The reported shutter speed information refers to the use of the mechanical shutter. Yet, some cameras only have an electronic shutter, while others have an electronic shutter in addition to a mechanical one. In fact, both cameras under consideration feature an electronic shutter, which makes completely silent shooting possible. However, this mode is less suitable for photographing moving objects (risk of rolling shutter) or shooting under artificial light sources (risk of flickering).
The Olympus PEN-F and the Panasonic LX100 both have an intervalometer built-in. This enables the photographer to capture time lapse sequences, such as flower blooming, a sunset or moon rise, without purchasing an external camera trigger and related software.
Concerning the storage of imaging data, both the PEN-F and the LX100 write their files to SDXC cards. The PEN-F supports UHS-II cards (Ultra High Speed data transfer of up to 312 MB/s), while the LX100 can use UHS-I cards (up to 104 MB/s).
For some imaging applications, the extent to which a camera can communicate with its environment can be an important aspect in the camera decision process. The table below provides an overview of the connectivity of the Olympus PEN-F and Panasonic Lumix DMC-LX100 and, in particular, the interfaces the cameras (and selected comparators) provide for accessory control and data transfer.
| WiFi |
| NFC |
|3.||Canon G1 X Mark II||Y||stereo||mono||-||-||mini||2.0||Y||Y||-|
|4.||Olympus E-M10 III||Y||stereo||mono||-||-||micro||2.0||Y||-||-|
|5.||Olympus E-M1 II||Y||stereo||mono||Y||Y||micro||3.0||Y||-||-|
|7.||Olympus E-M5 II||Y||stereo||mono||Y||-||micro||2.0||Y||-||-|
|8.||Olympus E-M10 II||Y||stereo||mono||-||-||micro||2.0||Y||-||-|
|11.||Panasonic LX100 II||Y||stereo||mono||-||-||micro||2.0||Y||-||Y|
|17.||Sony RX100 IV||-||stereo||mono||-||-||micro||2.0||Y||Y||-|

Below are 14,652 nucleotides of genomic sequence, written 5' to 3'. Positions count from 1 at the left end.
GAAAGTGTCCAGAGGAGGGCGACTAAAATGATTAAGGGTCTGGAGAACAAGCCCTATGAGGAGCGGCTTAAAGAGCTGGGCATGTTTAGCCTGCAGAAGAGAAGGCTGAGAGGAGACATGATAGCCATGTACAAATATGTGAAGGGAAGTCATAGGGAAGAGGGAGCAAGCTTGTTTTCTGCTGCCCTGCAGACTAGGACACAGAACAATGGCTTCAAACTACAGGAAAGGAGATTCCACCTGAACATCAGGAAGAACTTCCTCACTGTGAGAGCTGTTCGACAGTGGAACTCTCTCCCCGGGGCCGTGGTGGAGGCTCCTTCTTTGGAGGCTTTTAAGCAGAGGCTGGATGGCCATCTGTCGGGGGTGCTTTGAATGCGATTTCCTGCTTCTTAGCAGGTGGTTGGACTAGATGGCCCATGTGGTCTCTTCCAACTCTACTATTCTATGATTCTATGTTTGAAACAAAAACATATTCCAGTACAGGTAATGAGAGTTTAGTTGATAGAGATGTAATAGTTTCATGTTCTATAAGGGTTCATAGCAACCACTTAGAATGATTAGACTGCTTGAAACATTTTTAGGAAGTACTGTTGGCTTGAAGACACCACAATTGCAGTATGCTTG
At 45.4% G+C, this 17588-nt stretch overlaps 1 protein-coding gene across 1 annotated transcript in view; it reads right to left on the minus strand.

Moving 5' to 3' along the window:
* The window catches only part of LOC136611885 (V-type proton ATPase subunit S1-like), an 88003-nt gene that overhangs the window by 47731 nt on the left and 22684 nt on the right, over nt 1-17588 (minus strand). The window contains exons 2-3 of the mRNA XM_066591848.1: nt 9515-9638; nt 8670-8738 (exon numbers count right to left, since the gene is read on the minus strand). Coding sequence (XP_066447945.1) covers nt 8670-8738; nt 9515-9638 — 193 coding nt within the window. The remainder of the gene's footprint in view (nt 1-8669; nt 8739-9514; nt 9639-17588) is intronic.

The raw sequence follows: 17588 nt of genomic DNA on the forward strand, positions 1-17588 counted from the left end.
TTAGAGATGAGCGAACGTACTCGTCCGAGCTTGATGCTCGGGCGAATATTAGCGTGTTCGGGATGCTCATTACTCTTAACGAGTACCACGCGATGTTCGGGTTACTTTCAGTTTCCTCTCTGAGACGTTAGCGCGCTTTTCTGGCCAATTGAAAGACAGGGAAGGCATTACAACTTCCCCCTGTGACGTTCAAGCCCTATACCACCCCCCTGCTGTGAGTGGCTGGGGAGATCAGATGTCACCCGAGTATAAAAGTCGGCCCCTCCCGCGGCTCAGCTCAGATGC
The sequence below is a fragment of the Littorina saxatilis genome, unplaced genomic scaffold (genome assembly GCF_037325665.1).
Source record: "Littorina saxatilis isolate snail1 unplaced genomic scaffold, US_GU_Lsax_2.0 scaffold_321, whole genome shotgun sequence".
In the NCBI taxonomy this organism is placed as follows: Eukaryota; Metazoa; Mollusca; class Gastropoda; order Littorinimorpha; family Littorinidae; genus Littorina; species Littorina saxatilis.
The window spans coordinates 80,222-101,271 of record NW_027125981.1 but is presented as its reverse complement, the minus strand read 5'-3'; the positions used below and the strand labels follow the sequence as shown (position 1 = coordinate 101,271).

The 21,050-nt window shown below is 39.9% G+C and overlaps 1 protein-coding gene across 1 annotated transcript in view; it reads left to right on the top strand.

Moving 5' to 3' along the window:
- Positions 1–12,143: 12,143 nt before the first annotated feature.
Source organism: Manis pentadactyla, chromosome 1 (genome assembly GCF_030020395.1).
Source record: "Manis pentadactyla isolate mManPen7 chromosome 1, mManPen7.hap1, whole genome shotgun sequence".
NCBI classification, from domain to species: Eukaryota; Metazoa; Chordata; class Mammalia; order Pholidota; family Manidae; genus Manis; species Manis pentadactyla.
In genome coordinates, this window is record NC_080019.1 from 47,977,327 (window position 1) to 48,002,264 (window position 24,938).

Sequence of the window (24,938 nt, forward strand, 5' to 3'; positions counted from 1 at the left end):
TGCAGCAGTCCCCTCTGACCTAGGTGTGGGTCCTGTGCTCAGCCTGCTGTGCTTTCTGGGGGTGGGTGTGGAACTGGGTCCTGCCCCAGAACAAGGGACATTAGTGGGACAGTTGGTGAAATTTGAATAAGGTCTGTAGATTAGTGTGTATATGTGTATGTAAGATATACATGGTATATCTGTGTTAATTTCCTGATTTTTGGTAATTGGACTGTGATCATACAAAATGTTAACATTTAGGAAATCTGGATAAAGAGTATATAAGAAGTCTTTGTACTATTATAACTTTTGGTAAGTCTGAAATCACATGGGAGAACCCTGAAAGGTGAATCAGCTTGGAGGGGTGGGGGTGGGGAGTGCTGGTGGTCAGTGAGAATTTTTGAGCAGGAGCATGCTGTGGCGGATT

The LX100 is a recent model that features in the current product line-up of Panasonic. In contrast, the PEN-F has been discontinued (but can be found pre-owned on eBay). There has not been a direct replacement model for the PEN-F from Olympus. Further information on the two cameras (e.g. user guides, manuals), as well as related accessories, can be found on the official Olympus and Panasonic websites.
So what is the bottom line? Is there a clear favorite between the Olympus PEN-F and the Panasonic LX100? Which camera is better? A synthesis of the relative strong points of each of the models is listed below.
Advantages of the Olympus PEN-F:
- More detail: Offers more megapixels (20.2 vs 12.7MP) with a 26% higher linear resolution.
- Maximized detail: Lacks an anti-alias filter to exploit the sensor's full resolution potential.
- High quality composites: Can combine several shots after pixel-shifting its sensor.
- Better image quality: Scores markedly higher (7 points) in the DXO overall assessment.
- Better low-light sensitivity: Requires less light for good images (0.7 stops ISO advantage).
- More detailed LCD: Has a higher resolution rear screen (1037k vs 921k dots).
- More flexible LCD: Has a swivel screen for odd-angle shots in portrait or landscape orientation.
- Fewer buttons to press: Is equipped with a touch-sensitive rear screen to facilitate handling.
- More selfie-friendly: Has an articulated screen that can be turned to be front-facing.
- Faster shutter: Has higher mechanical shutter speed (1/8000s vs 1/4000s) to freeze action.
- More flexible: Accepts interchangeable lenses, so that lens characteristics can be altered.
- Faster buffer clearing: Supports a more advanced SD data transfer standard (UHS-II vs UHS-I).
- More modern: Is somewhat more recent (announced 1 year and 4 months after the LX100).
Reasons to prefer the Panasonic Lumix DMC-LX100: